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University of Michigan Journal of Law Reform

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What Ed Cooper Has Taught Me About The Realities And Complexities Of Appellate Jurisdiction And Procedure, Catherine T. Struve Jan 2013

What Ed Cooper Has Taught Me About The Realities And Complexities Of Appellate Jurisdiction And Procedure, Catherine T. Struve

University of Michigan Journal of Law Reform

In this brief essay, I will describe some of what I have learned from Ed Cooper as a fellow participant in the rulemaking process and as a coauthor of two volumes of his Federal Practice and Procedure treatise. To describe everything that Ed has taught me would require much more than the length of this essay. So instead, I will try to offer some representative examples-or, as Ed might say, some "sketches." Because others will discuss Ed's expert guidance of the Rules Committees' consideration of key issues concerning the Civil Rules, my discussion of Ed's scholarship and reporting ...


Restrictions On Publication And Citation Of Judicial Opinions: A Reassessment, Robert J. Martineau Oct 1994

Restrictions On Publication And Citation Of Judicial Opinions: A Reassessment, Robert J. Martineau

University of Michigan Journal of Law Reform

In response to the "crisis of volume," state and federal appellate courts have been restricting the opinions they write to those opinions which will: (1) establish a new. rule of law or expand, alter, or modify an existing rule; (2) involve a legal issue of continuing public interest; (3) criticize existing law; or (4) resolve a conflict of authority. All other opinions are limited to brief statements of the reasons for the decision, go unpublished, and generally carry a prohibition against their being cited as precedent. Recently, critics have alleged a number of faults with this practice, including the supposed ...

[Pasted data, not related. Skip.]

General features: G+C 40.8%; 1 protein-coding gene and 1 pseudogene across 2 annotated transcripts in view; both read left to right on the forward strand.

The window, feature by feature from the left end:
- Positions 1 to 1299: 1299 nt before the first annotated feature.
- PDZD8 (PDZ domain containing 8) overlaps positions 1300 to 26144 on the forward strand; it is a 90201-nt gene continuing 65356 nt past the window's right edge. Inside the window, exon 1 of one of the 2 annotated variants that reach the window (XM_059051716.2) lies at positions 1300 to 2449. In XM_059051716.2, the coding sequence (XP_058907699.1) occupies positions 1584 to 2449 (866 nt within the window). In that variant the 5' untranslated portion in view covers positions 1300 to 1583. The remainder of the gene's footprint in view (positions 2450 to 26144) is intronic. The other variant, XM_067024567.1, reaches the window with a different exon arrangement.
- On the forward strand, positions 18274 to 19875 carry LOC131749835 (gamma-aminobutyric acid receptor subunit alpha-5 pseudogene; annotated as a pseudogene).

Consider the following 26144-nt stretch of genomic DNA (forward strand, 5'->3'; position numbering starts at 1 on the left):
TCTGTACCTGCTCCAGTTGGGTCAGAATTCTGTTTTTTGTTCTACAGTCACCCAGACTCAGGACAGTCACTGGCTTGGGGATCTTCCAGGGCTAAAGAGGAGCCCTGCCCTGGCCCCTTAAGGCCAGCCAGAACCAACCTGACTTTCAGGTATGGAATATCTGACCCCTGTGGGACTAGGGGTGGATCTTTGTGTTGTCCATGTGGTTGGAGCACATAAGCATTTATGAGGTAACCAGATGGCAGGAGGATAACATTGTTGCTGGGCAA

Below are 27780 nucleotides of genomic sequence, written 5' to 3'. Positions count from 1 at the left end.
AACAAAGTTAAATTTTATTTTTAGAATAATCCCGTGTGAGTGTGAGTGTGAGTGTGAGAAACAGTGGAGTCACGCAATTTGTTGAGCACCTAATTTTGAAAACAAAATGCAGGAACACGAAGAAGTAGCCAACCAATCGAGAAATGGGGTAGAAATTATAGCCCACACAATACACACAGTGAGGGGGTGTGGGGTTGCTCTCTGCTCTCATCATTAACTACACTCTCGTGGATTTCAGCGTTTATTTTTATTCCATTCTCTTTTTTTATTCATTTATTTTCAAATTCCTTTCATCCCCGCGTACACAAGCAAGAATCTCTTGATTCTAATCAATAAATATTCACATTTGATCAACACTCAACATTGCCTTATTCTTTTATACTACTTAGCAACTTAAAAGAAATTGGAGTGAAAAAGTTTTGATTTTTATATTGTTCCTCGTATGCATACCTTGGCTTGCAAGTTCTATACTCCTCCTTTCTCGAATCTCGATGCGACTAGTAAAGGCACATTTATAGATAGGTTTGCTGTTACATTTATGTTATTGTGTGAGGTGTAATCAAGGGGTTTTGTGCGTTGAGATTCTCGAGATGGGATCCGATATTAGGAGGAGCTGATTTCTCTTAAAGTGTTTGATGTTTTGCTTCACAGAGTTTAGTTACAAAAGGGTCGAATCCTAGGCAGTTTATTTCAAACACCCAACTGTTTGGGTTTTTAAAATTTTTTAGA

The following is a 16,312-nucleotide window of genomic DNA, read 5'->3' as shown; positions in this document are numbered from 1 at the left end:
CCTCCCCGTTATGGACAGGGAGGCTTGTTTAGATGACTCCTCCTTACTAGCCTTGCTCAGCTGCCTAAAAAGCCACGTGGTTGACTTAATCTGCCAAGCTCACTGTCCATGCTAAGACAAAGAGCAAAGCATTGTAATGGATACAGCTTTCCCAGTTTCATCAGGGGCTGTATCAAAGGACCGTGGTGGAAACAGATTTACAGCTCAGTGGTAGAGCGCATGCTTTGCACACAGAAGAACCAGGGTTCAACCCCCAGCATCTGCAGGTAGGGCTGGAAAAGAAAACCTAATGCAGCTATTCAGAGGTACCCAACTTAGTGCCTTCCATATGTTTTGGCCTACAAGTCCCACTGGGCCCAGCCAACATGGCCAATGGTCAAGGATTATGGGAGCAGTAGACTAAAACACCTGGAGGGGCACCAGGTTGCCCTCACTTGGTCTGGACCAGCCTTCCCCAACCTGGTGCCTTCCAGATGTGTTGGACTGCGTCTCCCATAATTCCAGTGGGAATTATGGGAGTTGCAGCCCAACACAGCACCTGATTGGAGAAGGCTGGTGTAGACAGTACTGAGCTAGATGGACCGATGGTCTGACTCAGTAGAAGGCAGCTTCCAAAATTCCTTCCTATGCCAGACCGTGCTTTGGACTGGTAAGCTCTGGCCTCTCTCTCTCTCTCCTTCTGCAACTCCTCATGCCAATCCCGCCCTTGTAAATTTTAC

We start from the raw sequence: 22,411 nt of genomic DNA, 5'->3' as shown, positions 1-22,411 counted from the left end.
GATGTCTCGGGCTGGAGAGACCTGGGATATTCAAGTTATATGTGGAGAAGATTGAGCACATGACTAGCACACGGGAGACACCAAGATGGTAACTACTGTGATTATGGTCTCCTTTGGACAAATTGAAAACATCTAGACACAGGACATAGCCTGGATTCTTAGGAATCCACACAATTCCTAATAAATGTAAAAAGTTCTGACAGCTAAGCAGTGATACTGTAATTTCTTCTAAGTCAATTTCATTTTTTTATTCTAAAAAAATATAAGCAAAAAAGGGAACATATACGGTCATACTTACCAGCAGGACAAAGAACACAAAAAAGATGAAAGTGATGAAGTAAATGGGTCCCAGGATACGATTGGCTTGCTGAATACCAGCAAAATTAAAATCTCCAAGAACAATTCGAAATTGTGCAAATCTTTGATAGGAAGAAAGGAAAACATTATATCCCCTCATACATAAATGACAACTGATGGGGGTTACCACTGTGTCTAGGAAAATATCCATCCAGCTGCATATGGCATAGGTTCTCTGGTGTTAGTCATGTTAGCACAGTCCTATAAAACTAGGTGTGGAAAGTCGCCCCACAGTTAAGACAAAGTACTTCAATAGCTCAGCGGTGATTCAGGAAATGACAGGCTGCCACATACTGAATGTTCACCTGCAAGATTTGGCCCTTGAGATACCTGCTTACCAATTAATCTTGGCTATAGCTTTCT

The Journal: After A Decade, Alexander R. Domanskis Oct 1977

The Journal: After A Decade, Alexander R. Domanskis

University of Michigan Journal of Law Reform

Our legal institutions must have the flexibility to adapt to rapidly changing conditions. Often, laws are passed and implemented at a time when changed circumstances make them outmoded or unworkable. The legal community thus faces an enormous and important challenge: law reform. Legislatures, the framers of policies and the makers of law, need suggestions for law reform. Courts, the interpreters of the laws and the arbiters of private and public disputes, need guidance in dealing with new situations and new statutes. Administrative agencies, the delegated experts carrying out the legislative mandate, need guidance in defining their functions and roles. Suggestions ...